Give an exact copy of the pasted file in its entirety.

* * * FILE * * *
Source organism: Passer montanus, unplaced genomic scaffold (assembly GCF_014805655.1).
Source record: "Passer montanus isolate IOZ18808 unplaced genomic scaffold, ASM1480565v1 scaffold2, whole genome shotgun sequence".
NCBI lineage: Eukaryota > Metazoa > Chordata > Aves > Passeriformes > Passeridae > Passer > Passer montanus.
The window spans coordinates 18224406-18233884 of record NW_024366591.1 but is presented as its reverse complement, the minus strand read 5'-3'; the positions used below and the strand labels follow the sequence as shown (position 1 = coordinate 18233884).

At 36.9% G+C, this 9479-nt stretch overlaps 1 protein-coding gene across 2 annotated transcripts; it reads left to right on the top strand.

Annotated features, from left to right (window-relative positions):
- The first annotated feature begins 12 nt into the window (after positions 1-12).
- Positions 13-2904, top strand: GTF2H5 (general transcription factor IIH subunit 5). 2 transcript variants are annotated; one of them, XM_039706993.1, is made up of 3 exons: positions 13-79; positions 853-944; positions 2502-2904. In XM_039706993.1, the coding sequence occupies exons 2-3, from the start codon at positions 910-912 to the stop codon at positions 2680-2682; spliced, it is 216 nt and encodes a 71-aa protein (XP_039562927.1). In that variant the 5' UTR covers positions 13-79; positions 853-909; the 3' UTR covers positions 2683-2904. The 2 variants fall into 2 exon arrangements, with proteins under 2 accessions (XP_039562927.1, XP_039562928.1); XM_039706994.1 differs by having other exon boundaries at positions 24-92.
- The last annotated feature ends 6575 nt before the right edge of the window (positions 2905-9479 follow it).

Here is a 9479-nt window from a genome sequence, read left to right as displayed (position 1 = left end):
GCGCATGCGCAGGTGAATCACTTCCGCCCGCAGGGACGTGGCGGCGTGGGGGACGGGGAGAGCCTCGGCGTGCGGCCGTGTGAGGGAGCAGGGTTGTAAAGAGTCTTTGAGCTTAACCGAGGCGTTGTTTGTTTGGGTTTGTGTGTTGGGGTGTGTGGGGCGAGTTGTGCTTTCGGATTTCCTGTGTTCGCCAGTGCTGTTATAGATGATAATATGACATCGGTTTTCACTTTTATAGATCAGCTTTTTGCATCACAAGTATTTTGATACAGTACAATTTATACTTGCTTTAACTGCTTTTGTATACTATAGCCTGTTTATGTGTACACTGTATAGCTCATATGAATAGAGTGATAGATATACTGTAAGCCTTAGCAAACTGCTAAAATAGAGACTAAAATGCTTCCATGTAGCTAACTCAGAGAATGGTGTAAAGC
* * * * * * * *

Source organism: Passer montanus, unplaced genomic scaffold (assembly GCF_014805655.1).
Source record: "Passer montanus isolate IOZ18808 unplaced genomic scaffold, ASM1480565v1 scaffold2, whole genome shotgun sequence".
NCBI lineage: Eukaryota > Metazoa > Chordata > Aves > Passeriformes > Passeridae > Passer > Passer montanus.
The window spans coordinates 18224406-18233884 of record NW_024366591.1 but is presented as its reverse complement, the minus strand read 5'-3'; the positions used below and the strand labels follow the sequence as shown (position 1 = coordinate 18233884).

At 36.9% G+C, this 9479-nt stretch overlaps 1 protein-coding gene across 2 annotated transcripts; it reads left to right on the top strand.

Annotated features, from left to right (window-relative positions):
- The first annotated feature begins 12 nt into the window (after positions 1-12).
- Positions 13-2904, top strand: GTF2H5 (general transcription factor IIH subunit 5). 2 transcript variants are annotated; one of them, XM_039706993.1, is made up of 3 exons: positions 13-79; positions 853-944; positions 2502-2904. In XM_039706993.1, the coding sequence occupies exons 2-3, from the start codon at positions 910-912 to the stop codon at positions 2680-2682; spliced, it is 216 nt and encodes a 71-aa protein (XP_039562927.1). In that variant the 5' UTR covers positions 13-79; positions 853-909; the 3' UTR covers positions 2683-2904. The 2 variants fall into 2 exon arrangements, with proteins under 2 accessions (XP_039562927.1, XP_039562928.1); XM_039706994.1 differs by having other exon boundaries at positions 24-92.
- The last annotated feature ends 6575 nt before the right edge of the window (positions 2905-9479 follow it).

Here is a 9479-nt window from a genome sequence, read left to right as displayed (position 1 = left end):
GCGCATGCGCAGGTGAATCACTTCCGCCCGCAGGGACGTGGCGGCGTGGGGGACGGGGAGAGCCTCGGCGTGCGGCCGTGTGAGGGAGCAGGGTTGTAAAGAGTCTTTGAGCTTAACCGAGGCGTTGTTTGTTTGGGTTTGTGTGTTGGGGTGTGTGGGGCGAGTTGTGCTTTCGGATTTCCTGTGTTCGCCAGTGCTGTTATAGATGATAATATGACATCGGTTTTCACTTTTATAGATCAGCTTTTTGCATCACAAGTATTTTGATACAGTACAATTTATACTTGCTTTAACTGCTTTTGTATACTATAGCCTGTTTATGTGTACACTGTATAGCTCATATGAATAGAGTGATAGATATACTGTAAGCCTTAGCAAACTGCTAAAATAGAGACTAAAATGCTTCCATGTAGCTAACTCAGAGAATGGTGTAAAGC